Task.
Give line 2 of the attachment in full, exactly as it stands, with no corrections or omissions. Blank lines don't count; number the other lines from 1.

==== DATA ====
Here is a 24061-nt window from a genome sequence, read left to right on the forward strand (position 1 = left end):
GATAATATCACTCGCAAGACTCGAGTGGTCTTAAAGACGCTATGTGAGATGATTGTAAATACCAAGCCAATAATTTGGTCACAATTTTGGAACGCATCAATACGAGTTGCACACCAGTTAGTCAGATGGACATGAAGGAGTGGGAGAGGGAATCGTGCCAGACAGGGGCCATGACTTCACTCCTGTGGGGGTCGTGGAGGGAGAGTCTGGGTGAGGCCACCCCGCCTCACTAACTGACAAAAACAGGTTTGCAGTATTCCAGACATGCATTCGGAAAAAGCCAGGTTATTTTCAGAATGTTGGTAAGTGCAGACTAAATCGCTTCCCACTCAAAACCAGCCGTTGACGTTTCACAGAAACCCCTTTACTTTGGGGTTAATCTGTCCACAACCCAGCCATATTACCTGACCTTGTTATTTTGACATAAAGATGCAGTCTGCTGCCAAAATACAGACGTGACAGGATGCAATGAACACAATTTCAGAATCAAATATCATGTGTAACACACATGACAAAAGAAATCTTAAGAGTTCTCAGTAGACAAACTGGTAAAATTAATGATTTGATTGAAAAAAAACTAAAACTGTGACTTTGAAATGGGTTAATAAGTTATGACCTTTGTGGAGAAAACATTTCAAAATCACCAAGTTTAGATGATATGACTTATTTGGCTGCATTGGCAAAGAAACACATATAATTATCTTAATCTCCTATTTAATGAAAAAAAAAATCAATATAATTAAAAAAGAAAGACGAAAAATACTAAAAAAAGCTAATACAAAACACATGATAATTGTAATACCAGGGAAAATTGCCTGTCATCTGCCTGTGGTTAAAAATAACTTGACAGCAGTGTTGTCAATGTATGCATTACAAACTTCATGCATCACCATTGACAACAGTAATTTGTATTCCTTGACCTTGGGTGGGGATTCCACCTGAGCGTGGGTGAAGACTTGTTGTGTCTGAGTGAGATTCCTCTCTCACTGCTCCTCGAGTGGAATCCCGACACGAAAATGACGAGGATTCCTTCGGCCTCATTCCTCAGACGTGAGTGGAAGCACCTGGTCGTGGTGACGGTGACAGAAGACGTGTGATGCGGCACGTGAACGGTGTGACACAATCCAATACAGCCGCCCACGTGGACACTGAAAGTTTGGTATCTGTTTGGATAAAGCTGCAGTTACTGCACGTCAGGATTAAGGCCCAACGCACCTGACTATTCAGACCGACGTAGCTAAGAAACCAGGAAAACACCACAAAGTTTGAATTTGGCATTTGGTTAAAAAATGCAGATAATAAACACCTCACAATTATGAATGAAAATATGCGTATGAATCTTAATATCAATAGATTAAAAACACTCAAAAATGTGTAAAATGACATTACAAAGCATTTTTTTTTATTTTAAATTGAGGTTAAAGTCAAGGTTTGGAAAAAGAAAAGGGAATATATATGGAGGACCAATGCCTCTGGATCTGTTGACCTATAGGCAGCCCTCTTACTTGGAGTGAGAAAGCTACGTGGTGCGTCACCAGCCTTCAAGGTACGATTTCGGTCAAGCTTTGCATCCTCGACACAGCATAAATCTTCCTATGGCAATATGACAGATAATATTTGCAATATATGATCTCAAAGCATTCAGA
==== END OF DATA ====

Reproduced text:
GATAATATCACTCGCAAGACTCGAGTGGTCTTAAAGACGCTATGTGAGATGATTGTAAATACCAAGCCAATAATTTGGTCACAATTTTGGAACGCATCAATACGAGTTGCACACCAGTTAGTCAGATGGACATGAAGGAGTGGGAGAGGGAATCGTGCCAGACAGGGGCCATGACTTCACTCCTGTGGGGGTCGTGGAGGGAGAGTCTGGGTGAGGCCACCCCGCCTCACTAACTGACAAAAACAGGTTTGCAGTATTCCAGACATGCATTCGGAAAAAGCCAGGTTATTTTCAGAATGTTGGTAAGTGCAGACTAAATCGCTTCCCACTCAAAACCAGCCGTTGACGTTTCACAGAAACCCCTTTACTTTGGGGTTAATCTGTCCACAACCCAGCCATATTACCTGACCTTGTTATTTTGACATAAAGATGCAGTCTGCTGCCAAAATACAGACGTGACAGGATGCAATGAACACAATTTCAGAATCAAATATCATGTGTAACACACATGACAAAAGAAATCTTAAGAGTTCTCAGTAGACAAACTGGTAAAATTAATGATTTGATTGAAAAAAAACTAAAACTGTGACTTTGAAATGGGTTAATAAGTTATGACCTTTGTGGAGAAAACATTTCAAAATCACCAAGTTTAGATGATATGACTTATTTGGCTGCATTGGCAAAGAAACACATATAATTATCTTAATCTCCTATTTAATGAAAAAAAAAATCAATATAATTAAAAAAGAAAGACGAAAAATACTAAAAAAAGCTAATACAAAACACATGATAATTGTAATACCAGGGAAAATTGCCTGTCATCTGCCTGTGGTTAAAAATAACTTGACAGCAGTGTTGTCAATGTATGCATTACAAACTTCATGCATCACCATTGACAACAGTAATTTGTATTCCTTGACCTTGGGTGGGGATTCCACCTGAGCGTGGGTGAAGACTTGTTGTGTCTGAGTGAGATTCCTCTCTCACTGCTCCTCGAGTGGAATCCCGACACGAAAATGACGAGGATTCCTTCGGCCTCATTCCTCAGACGTGAGTGGAAGCACCTGGTCGTGGTGACGGTGACAGAAGACGTGTGATGCGGCACGTGAACGGTGTGACACAATCCAATACAGCCGCCCACGTGGACACTGAAAGTTTGGTATCTGTTTGGATAAAGCTGCAGTTACTGCACGTCAGGATTAAGGCCCAACGCACCTGACTATTCAGACCGACGTAGCTAAGAAACCAGGAAAACACCACAAAGTTTGAATTTGGCATTTGGTTAAAAAATGCAGATAATAAACACCTCACAATTATGAATGAAAATATGCGTATGAATCTTAATATCAATAGATTAAAAACACTCAAAAATGTGTAAAATGACATTACAAAGCATTTTTTTTTATTTTAAATTGAGGTTAAAGTCAAGGTTTGGAAAAAGAAAAGGGAATATATATGGAGGACCAATGCCTCTGGATCTGTTGACCTATAGGCAGCCCTCTTACTTGGAGTGAGAAAGCTACGTGGTGCGTCACCAGCCTTCAAGGTACGATTTCGGTCAAGCTTTGCATCCTCGACACAGCATAAATCTTCCTATGGCAATATGACAGATAATATTTGCAATATATGATCTCAAAGCATTCAGA